Well, NFS says you'll get a bit of a dark residue off their lube but that it doesn't 'gunk up' and collect dirt or whatnot. Yeaaaaahhhh......hmmm....let's just say I have not experienced that, not yet anyway. There is a gunk building up very slightly on the jockey wheels and cassette, but I'll give this a few more long rides and then we will see. It has been very dusty out there, so this is a good test of the lubricants.
The other lube, the SCC Tech, well, that is also leaving a black mark after I do the "\Finger Swipe Test". But again, I'm going to give both of these lubes some grace here and keep on keeping on for a while. I figure on doing about three good rides on each before I give any more first impressions. So far? Not super impressed with either of these lubricants versus DuMonde Tech and Muc-Off C3 Ceramic lubricants. But we will see soon....
|All manner of parts are still rare and hard to get, like rims.|
Parts Shortages Persist:
Obviously by now you've all figured out that 2021 is not a good time to be looking for a new bicycle. (Well, in case you haven't....HELLO!) The parts for bicycles are also still hard to find as well, although this changes now with sporadic supplies and quick depletion of that supply due to pent up demand. So, here's the latest.....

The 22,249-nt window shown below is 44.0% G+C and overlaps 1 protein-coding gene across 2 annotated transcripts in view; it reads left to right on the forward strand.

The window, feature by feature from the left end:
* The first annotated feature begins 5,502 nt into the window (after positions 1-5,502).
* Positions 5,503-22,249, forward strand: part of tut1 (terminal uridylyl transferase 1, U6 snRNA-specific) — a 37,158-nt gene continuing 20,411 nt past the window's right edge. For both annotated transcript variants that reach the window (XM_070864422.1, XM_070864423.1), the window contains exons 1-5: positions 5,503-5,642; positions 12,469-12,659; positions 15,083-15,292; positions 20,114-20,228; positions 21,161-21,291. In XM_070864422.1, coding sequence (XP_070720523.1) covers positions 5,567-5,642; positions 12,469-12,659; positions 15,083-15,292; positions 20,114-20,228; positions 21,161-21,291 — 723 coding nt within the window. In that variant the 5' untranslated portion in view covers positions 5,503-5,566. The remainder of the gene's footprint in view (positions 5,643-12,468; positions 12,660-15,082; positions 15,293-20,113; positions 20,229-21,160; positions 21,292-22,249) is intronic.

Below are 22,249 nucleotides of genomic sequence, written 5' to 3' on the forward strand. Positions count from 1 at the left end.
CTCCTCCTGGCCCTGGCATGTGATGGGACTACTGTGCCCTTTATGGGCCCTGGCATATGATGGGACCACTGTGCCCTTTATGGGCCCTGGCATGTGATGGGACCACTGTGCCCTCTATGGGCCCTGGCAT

Chains and cassettes are still super hard to come by. There was a spurt in supply late in the Winter but most bike shops grabbed what there was for upcoming seasonal repairs and stock lists as of this writing show nothing available. Last year it was 7-8 speed stuff but this year everything is really hard to find.
Another perennial out of stock item is tires. 26 inch tires have had a run on them since the beginning of 2020 and it hasn't let up. The good news is that a stock of 26"ers just hit the states and has reached distributors and shops right now. I suspect that this bubble of supply will be gone in a couple weeks or less. You know things are bad here when powerhouse distributor, Quality Bicycle Products, puts up the pile of Maxxis 26"ers they got on all their social media channels. Twenty-six inch tires! Something to get excited about in 2021? Who'd a thunk it?
Crank sets are non-existent, chain rings as well, and square taper bottom brackets are due late Summer. So, yeah......doing repairs is even getting dicey. This situation with regard to local bicycle shops is getting really tenuous. If we cannot sell new bicycles because there are none and if we cannot repair your old bicycles because parts are nonexistent, what then?
Strange days indeed.
That's a wrap for this week. get out and ride if ya can!